Autotomy and the dorsoventral righting reflex in purple shore crabs (Hemigrapsus nudus)

Monday, November 17, 2014
Exhibit Hall C (Oregon Convention Center)
Timothy Luethke , University of Portland, Portland, OR
Tara Maginnis , Biology Department, University of Portland, Portland, OR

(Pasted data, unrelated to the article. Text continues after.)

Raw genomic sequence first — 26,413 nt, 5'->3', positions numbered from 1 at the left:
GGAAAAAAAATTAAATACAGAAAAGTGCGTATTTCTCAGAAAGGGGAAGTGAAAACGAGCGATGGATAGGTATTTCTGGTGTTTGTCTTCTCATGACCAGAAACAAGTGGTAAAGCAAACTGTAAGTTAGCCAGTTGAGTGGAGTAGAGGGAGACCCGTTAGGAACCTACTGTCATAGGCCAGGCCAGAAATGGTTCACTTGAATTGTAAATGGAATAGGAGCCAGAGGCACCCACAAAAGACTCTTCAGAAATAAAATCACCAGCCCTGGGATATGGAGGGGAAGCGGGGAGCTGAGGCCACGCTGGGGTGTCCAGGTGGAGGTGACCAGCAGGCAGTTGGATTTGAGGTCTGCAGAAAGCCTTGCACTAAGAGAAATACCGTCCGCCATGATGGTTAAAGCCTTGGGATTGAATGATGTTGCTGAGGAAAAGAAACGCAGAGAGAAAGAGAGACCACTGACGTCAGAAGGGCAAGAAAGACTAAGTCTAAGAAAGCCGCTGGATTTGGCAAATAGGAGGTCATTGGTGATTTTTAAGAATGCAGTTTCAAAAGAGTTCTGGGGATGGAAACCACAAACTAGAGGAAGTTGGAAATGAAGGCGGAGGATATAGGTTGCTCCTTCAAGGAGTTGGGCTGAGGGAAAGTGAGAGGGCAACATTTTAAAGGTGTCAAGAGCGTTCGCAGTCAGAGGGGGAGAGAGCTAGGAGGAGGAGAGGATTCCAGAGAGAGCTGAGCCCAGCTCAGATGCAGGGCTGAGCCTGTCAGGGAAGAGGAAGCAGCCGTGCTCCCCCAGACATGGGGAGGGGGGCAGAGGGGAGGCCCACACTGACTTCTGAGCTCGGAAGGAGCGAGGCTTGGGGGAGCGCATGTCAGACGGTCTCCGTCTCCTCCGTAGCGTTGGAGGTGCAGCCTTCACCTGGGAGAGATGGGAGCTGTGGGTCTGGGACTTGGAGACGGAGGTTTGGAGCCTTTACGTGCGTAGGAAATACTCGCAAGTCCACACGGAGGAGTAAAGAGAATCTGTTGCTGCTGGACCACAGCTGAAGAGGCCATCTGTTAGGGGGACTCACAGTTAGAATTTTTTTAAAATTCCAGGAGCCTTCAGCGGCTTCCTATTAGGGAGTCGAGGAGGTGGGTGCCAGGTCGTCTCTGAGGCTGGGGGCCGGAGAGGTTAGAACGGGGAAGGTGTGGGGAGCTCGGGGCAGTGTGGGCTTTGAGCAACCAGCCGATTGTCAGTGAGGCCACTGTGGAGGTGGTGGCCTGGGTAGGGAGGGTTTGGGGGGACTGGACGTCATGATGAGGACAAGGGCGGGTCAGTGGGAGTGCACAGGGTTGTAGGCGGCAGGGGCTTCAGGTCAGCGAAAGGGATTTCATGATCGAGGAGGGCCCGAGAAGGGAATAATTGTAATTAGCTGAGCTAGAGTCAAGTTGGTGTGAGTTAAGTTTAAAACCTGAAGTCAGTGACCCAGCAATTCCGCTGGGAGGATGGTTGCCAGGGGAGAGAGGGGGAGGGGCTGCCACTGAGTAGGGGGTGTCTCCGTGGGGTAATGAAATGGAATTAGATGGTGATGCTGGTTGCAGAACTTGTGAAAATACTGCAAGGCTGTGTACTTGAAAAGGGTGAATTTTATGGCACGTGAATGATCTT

Locomotion has been a well-studied avenue for questions regarding the costs of limb loss (autotomy).  However, most studies focus on “traditional” means of locomotion such as walking, running, swimming, etc. One unexplored aspect of locomotion as it relates to the costs of autotomy is the dorsoventral righting reflex (DVRR); intertidal crabs such as Hemigrapsus nudus are often flipped on to their carapace by challenging terrain or the advance/retreat of the tides, and the animals quickly use their legs to return to a dorsal side up position. Two factors that could affect the efficacy of the DVRR were explored in this study: the difference in righting time 1) terrestrially versus aquatically and 2) on a sand versus a gravel substrate. Moreover, to determine if certain legs were more crucial than others, we generated a comprehensive set of treatment groups, each missing a unique set of legs. Our results suggested that autotomy only affects the DVRR in terrestrial habitats and that the enlarged claws of males greatly impede the DVRR.  How these results affect the animals in natural conditions is currently unknown, but it is likely that increased time in the inverted position compromises fitness. Future work aims to explore how the regeneration of these appendages alters the effects of autotomy as it relates to the DVRR.